Keller Funnel for Breast Augmentation Surgery
The Keller funnel, in addition to speeding up the actual process of placing the implant and reducing surgery time, also allows the implants to be inserted with less overall trauma to the outer implant shell. This technique makes it possible for me to make a smaller incision and, most importantly, allows the implant to avoid all contact with the skin. Avoiding contact with the skin is important because residual bacteria on the skin or in the tissue of the breast may increase the risk of capsular contracture (scar tissue forming around the implant, giving it a hardened feel). With the Keller Funnel, the risk of developing capsular contracture may be somewhat reduced because it allows the implant to be totally placed inside the breast pocket without touching the skin during placement. Plus, the Keller Funnel allows me to put less stress on the implant during insertion, and minimize residual scarring because of the smaller incision required. Using the Keller Funnel is another way for me to employ state-of-the-art instruments and techniques in breast augmentation procedures, with the goal of giving you the best and most predictable results possible.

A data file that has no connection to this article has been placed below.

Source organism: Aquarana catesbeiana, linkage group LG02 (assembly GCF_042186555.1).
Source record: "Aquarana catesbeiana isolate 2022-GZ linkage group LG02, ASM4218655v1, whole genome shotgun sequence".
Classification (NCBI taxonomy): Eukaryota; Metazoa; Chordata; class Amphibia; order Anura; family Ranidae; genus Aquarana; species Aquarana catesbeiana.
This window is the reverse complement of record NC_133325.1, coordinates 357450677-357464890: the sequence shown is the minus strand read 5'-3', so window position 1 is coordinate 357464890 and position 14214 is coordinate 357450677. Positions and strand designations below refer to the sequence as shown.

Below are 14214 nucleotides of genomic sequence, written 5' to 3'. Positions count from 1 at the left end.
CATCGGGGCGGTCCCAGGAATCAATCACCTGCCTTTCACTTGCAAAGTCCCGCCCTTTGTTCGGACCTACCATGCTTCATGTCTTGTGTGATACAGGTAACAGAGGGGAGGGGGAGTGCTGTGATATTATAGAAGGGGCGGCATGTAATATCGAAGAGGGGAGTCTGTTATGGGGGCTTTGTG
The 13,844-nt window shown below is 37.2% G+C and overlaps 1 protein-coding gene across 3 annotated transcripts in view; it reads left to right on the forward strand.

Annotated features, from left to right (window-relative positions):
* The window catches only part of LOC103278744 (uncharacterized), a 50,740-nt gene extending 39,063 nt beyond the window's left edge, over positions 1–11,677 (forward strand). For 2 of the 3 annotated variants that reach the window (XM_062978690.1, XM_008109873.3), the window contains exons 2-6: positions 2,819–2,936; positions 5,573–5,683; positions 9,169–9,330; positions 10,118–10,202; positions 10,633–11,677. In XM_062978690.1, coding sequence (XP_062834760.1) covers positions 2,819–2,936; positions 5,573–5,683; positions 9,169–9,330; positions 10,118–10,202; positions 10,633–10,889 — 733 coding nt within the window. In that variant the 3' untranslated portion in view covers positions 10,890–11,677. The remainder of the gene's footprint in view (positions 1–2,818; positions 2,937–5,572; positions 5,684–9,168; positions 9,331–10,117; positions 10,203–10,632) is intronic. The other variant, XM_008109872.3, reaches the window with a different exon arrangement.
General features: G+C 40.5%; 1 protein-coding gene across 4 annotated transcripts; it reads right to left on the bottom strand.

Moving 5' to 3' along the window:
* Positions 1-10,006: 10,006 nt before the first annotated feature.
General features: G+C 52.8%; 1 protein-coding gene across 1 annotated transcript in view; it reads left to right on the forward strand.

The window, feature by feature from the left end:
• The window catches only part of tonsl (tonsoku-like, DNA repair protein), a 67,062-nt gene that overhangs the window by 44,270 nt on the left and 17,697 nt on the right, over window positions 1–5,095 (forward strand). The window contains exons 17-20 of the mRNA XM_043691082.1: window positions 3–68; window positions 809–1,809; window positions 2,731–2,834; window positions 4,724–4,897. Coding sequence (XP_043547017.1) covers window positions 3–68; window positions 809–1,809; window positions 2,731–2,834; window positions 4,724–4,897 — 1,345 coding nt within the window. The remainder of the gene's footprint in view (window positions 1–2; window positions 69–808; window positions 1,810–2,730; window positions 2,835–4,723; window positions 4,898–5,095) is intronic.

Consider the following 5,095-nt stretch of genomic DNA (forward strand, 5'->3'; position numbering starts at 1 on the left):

Implant Placement – Over or Under the Muscle?